Skin cancer cells can change their shape and invade tissue via two separate routes, offering clues for how the disease is able to spread and become resistant to treatment, new research reveals.
For the first time, scientists have watched the cells of malignant melanoma – the most dangerous form of skin cancer – shift between forms that each have the ability to invade different tissue types.
Researchers at The Institute of Cancer Research, London, and Imperial College London grew and observed single melanoma cells in a 3D environment that closely resembled body tissue.
By using computational imaging techniques developed at the ICR, the team was able to watch these melanoma cells change shape over time.
The melanoma cells under observation were able to switch between the spindle-like ‘mesenchymal’ cells and the more rounded amoeboid cells in one of two ways – which researchers called the ‘polar’ and ‘apolar’ routes. The researchers also identified genes that cells need to take one route or another. The ability to shift between two cell shapes could help melanoma cells invade different tissues and potentially even to survive the effects of chemotherapy.
Senior author Dr Chris Bakal, who leads the Dynamical Cell Systems Team at the ICR, said: “We found that melanoma cells can change their shape in two ways – the polar and the apolar route. One implication of this is that if cells are trying to change shape to invade a particular type of tissue, but their route for doing so is blocked – by a drug for instance – there is another route, or ‘detour’ which the cells can use to change their shape and thus invade the tissue. Because we found genes controlling these shape changes, this study offers clues for designing new and more effective therapies that block the main route as well as the detour.”
Pioneering work at the ICR identified two distinct shapes which melanoma cells occupy during metastatic disease – rounded ‘amoeboid’ cells and spindle-shaped ‘mesenchymal’ cells. Following on from this, researchers elsewhere discovered that melanoma cells can change their shape from one form to another, but the mechanism by which cells do this was previously unknown.
In the paper published in Molecular Biology of the Cell, the scientists describe their use of a computational method of image analysis, the researchers were able to determine the shapes of melanoma cells in an unbiased manner. Image analysis by eye, although leading to useful scientific findings, is subjective as it relies on human judgment on the shape of cells. The computer program employed by researchers from the ICR and Imperial was not given instructions on what to look for and was instead designed to decide for itself which group of shapes a particular cell belonged to.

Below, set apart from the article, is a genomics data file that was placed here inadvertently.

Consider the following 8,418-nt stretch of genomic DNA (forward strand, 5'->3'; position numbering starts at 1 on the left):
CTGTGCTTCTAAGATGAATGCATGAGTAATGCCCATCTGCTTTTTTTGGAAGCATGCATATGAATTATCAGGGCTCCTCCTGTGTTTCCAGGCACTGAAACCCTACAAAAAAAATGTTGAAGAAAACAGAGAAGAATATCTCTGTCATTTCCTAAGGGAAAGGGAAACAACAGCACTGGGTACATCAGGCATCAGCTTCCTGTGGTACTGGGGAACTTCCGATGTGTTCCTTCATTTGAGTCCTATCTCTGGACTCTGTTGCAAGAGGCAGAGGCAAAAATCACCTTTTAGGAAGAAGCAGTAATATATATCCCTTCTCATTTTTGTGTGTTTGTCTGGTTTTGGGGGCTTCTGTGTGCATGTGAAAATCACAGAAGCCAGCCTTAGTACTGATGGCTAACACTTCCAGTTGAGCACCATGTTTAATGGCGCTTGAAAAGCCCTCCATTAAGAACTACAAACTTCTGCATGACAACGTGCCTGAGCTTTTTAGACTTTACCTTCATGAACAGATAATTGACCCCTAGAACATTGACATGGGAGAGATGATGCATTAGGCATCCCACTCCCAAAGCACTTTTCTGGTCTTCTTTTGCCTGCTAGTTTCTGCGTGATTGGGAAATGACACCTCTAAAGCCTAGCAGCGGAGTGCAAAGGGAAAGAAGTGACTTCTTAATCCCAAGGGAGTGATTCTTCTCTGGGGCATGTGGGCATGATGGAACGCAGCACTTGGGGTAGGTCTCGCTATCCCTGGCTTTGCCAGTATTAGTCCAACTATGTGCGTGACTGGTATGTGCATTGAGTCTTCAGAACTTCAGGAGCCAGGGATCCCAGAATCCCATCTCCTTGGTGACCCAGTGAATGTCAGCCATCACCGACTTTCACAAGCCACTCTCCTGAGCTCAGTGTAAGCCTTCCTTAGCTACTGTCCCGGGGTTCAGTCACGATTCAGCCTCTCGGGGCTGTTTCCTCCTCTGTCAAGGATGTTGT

Speaking about this approach, Dr Chris Bakal said: “We wanted a computer to decide, in an unbiased way, what shapes melanoma cells are actually able to configure themselves to. We didn’t tell the computer beforehand what cell shapes should be present in the population of cells.”
Using their computational imaging tool, the researchers were able to identify additional shapes which melanoma cells can configure themselves to. The tool was also able to observe transitions between the two most abundant shapes – the mesenchymal and the amoeboid-type cells.
Dr Chris Bakal said: “We found that the two previously described cell shapes do exist, but additional cell shapes were present in the 3D environment used in our study.
“The differences in shape we saw in these melanoma cells – and indeed in other types of cancer – might be explained by the fact that these cells can take one of two routes to switching their shape. Now that we understand that these two routes exist, we might be able to design personalised treatment programmes for patients with metastatic melanoma by blocking the ability of cells to shape change via these routes.”